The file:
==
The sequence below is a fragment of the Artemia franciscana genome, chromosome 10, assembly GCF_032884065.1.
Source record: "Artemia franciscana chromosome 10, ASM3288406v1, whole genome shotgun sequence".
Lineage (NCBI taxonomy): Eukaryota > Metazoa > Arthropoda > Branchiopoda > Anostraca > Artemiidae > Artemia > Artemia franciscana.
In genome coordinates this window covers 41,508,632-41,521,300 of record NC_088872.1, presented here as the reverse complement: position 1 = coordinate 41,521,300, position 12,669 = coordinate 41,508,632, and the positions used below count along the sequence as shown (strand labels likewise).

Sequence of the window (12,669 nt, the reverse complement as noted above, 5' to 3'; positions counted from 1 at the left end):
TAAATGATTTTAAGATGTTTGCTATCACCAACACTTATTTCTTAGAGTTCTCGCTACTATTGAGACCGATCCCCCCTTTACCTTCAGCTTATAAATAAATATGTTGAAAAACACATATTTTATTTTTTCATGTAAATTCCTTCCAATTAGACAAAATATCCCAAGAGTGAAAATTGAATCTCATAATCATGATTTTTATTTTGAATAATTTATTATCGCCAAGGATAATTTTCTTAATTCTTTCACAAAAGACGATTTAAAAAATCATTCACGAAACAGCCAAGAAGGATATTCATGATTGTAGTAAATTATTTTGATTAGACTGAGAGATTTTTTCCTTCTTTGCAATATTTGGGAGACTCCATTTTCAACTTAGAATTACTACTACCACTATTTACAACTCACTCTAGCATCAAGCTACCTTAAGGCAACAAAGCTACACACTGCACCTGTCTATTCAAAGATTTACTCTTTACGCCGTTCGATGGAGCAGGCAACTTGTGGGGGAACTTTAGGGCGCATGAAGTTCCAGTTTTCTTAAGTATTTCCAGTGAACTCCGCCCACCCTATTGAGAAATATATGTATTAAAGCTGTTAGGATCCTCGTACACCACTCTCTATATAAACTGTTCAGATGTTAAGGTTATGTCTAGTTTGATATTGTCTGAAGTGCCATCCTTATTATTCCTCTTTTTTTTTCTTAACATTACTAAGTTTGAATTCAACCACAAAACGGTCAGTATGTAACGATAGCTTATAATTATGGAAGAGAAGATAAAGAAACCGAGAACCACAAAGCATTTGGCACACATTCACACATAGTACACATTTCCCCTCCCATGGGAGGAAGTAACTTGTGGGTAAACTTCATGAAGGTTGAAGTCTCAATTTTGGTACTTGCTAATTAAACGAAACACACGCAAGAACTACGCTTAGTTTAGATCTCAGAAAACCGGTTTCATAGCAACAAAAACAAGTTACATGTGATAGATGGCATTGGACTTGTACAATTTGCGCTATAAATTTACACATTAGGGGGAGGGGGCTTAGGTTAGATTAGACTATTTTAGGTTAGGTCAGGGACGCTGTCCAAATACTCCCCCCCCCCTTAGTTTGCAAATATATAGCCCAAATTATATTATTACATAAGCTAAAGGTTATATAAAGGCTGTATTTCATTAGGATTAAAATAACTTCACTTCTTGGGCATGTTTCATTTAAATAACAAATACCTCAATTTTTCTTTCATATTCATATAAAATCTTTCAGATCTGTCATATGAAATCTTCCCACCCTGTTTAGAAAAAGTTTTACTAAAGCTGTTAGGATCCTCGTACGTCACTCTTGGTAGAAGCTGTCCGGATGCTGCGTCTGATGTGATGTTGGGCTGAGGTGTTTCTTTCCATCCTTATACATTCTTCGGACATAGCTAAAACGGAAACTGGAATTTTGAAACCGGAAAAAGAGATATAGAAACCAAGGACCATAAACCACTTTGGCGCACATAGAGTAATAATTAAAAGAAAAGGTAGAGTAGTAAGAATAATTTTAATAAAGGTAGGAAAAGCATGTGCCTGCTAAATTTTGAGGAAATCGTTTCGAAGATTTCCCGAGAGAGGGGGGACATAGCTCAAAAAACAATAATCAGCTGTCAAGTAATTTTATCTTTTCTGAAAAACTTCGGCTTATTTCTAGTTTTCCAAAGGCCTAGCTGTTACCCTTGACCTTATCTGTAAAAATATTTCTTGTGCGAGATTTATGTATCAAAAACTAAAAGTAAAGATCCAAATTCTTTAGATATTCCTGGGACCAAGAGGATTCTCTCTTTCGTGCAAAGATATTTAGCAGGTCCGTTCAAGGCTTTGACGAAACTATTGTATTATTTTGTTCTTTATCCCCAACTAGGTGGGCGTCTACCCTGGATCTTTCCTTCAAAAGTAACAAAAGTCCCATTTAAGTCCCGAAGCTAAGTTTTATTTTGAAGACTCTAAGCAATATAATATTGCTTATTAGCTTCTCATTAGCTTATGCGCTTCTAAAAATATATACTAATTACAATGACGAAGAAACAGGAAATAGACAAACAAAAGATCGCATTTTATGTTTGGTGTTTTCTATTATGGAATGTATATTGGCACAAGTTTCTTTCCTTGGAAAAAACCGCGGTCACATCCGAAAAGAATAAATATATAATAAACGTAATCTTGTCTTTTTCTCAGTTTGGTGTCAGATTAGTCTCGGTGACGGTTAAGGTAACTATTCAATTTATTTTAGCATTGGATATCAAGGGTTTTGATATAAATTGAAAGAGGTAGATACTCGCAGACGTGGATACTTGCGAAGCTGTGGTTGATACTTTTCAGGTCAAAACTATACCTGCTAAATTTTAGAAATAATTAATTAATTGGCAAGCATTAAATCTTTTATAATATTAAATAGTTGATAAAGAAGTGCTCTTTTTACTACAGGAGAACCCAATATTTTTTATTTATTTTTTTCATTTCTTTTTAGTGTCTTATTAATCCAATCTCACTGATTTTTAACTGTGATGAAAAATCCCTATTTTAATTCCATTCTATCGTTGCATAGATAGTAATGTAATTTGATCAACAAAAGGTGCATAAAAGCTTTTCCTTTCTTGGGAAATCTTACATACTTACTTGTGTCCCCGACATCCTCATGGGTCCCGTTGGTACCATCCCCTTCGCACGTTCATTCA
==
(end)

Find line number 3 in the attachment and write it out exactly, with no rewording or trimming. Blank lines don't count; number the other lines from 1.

Lineage (NCBI taxonomy): Eukaryota > Metazoa > Arthropoda > Branchiopoda > Anostraca > Artemiidae > Artemia > Artemia franciscana.